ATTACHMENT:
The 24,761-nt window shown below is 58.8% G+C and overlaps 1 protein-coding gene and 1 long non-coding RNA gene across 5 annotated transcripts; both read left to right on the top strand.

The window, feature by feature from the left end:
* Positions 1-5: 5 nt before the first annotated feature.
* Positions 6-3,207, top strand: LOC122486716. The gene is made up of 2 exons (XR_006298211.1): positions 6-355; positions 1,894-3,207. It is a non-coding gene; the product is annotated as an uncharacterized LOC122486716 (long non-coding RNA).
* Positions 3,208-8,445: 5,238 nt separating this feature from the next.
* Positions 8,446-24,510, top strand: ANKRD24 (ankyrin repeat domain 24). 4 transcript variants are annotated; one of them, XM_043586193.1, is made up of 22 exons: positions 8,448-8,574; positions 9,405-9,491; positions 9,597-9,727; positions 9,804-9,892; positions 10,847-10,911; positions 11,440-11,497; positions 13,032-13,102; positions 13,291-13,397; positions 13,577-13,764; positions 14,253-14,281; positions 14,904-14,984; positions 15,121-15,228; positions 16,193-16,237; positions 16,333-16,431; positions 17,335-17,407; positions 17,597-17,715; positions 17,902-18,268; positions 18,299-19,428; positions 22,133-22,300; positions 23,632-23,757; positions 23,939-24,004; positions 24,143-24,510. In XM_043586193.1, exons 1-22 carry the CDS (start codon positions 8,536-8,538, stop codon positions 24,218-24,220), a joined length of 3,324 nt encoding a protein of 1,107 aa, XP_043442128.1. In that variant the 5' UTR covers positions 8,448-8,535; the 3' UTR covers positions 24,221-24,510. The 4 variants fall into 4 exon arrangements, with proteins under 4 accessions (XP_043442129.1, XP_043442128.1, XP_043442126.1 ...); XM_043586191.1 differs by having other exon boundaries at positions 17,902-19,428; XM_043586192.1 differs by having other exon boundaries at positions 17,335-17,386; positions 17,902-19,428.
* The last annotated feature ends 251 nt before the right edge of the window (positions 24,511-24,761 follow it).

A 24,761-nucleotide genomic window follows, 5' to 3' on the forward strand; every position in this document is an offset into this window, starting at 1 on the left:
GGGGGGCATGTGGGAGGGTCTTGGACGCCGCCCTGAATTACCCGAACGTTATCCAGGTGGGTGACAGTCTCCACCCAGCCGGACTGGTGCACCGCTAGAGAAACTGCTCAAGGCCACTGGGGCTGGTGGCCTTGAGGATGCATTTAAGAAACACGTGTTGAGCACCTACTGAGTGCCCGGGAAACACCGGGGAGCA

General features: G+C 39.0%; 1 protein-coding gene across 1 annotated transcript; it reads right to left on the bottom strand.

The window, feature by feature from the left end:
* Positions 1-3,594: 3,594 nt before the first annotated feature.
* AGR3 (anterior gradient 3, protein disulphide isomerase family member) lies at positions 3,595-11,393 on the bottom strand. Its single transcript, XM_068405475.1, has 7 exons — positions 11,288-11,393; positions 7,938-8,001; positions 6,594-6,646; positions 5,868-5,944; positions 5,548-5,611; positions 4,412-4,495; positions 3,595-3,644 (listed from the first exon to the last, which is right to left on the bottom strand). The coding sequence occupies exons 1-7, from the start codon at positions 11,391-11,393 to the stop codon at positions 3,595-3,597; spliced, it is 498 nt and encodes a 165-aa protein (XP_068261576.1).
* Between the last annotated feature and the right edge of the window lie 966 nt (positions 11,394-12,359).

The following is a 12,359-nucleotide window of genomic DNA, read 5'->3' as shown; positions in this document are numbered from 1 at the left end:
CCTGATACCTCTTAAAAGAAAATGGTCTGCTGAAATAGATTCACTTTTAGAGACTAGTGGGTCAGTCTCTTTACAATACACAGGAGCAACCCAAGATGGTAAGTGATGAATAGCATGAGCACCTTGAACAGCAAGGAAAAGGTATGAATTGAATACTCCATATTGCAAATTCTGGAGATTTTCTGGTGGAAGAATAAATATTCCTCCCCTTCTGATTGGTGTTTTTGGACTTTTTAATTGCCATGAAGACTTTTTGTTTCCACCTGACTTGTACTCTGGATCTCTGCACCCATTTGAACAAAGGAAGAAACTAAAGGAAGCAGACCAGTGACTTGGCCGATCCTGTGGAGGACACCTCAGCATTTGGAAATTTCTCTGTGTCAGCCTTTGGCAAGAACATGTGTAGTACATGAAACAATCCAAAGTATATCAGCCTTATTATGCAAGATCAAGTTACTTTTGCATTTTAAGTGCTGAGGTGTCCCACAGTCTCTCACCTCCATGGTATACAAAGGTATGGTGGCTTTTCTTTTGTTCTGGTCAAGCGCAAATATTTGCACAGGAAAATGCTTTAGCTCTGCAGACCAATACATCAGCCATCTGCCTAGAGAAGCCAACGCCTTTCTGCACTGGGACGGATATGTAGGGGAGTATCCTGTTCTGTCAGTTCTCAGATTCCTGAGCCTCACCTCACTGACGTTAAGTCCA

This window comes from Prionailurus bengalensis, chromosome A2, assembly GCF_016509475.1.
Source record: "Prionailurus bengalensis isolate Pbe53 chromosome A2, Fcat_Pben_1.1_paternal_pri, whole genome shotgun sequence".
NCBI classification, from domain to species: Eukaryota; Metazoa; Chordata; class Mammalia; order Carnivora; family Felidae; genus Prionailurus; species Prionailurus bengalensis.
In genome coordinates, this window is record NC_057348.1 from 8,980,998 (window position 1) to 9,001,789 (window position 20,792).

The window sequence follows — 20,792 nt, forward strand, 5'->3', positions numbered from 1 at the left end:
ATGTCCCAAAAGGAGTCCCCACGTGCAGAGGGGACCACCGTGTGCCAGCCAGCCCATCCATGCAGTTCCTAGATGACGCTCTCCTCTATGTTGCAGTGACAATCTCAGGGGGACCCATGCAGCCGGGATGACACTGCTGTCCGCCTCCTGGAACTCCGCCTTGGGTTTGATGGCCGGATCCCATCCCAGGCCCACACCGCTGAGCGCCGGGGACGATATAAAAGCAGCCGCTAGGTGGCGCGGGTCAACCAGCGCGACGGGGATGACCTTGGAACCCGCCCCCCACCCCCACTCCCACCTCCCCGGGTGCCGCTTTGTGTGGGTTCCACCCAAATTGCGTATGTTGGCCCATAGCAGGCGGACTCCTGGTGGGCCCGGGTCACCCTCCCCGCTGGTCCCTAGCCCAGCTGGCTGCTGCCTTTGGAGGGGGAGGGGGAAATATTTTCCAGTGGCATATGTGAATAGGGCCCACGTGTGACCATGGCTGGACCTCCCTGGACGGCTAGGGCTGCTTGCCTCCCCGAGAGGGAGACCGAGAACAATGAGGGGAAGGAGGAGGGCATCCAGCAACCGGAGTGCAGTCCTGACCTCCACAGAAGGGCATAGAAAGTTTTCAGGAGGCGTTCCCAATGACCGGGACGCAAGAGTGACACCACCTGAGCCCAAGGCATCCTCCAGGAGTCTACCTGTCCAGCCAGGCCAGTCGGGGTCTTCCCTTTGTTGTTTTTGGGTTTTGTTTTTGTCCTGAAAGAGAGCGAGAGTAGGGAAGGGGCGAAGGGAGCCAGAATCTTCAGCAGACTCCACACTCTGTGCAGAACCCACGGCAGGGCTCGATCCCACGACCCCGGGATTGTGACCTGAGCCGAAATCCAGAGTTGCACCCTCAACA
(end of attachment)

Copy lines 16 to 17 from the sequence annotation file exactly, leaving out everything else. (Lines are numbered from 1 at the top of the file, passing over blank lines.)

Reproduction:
CCTGATACCTCTTAAAAGAAAATGGTCTGCTGAAATAGATTCACTTTTAGAGACTAGTGGGTCAGTCTCTTTACAATACACAGGAGCAACCCAAGATGGTAAGTGATGAATAGCATGAGCACCTTGAACAGCAAGGAAAAGGTATGAATTGAATACTCCATATTGCAAATTCTGGAGATTTTCTGGTGGAAGAATAAATATTCCTCCCCTTCTGATTGGTGTTTTTGGACTTTTTAATTGCCATGAAGACTTTTTGTTTCCACCTGACTTGTACTCTGGATCTCTGCACCCATTTGAACAAAGGAAGAAACTAAAGGAAGCAGACCAGTGACTTGGCCGATCCTGTGGAGGACACCTCAGCATTTGGAAATTTCTCTGTGTCAGCCTTTGGCAAGAACATGTGTAGTACATGAAACAATCCAAAGTATATCAGCCTTATTATGCAAGATCAAGTTACTTTTGCATTTTAAGTGCTGAGGTGTCCCACAGTCTCTCACCTCCATGGTATACAAAGGTATGGTGGCTTTTCTTTTGTTCTGGTCAAGCGCAAATATTTGCACAGGAAAATGCTTTAGCTCTGCAGACCAATACATCAGCCATCTGCCTAGAGAAGCCAACGCCTTTCTGCACTGGGACGGATATGTAGGGGAGTATCCTGTTCTGTCAGTTCTCAGATTCCTGAGCCTCACCTCACTGACGTTAAGTCCA

This window comes from Prionailurus bengalensis, chromosome A2, assembly GCF_016509475.1.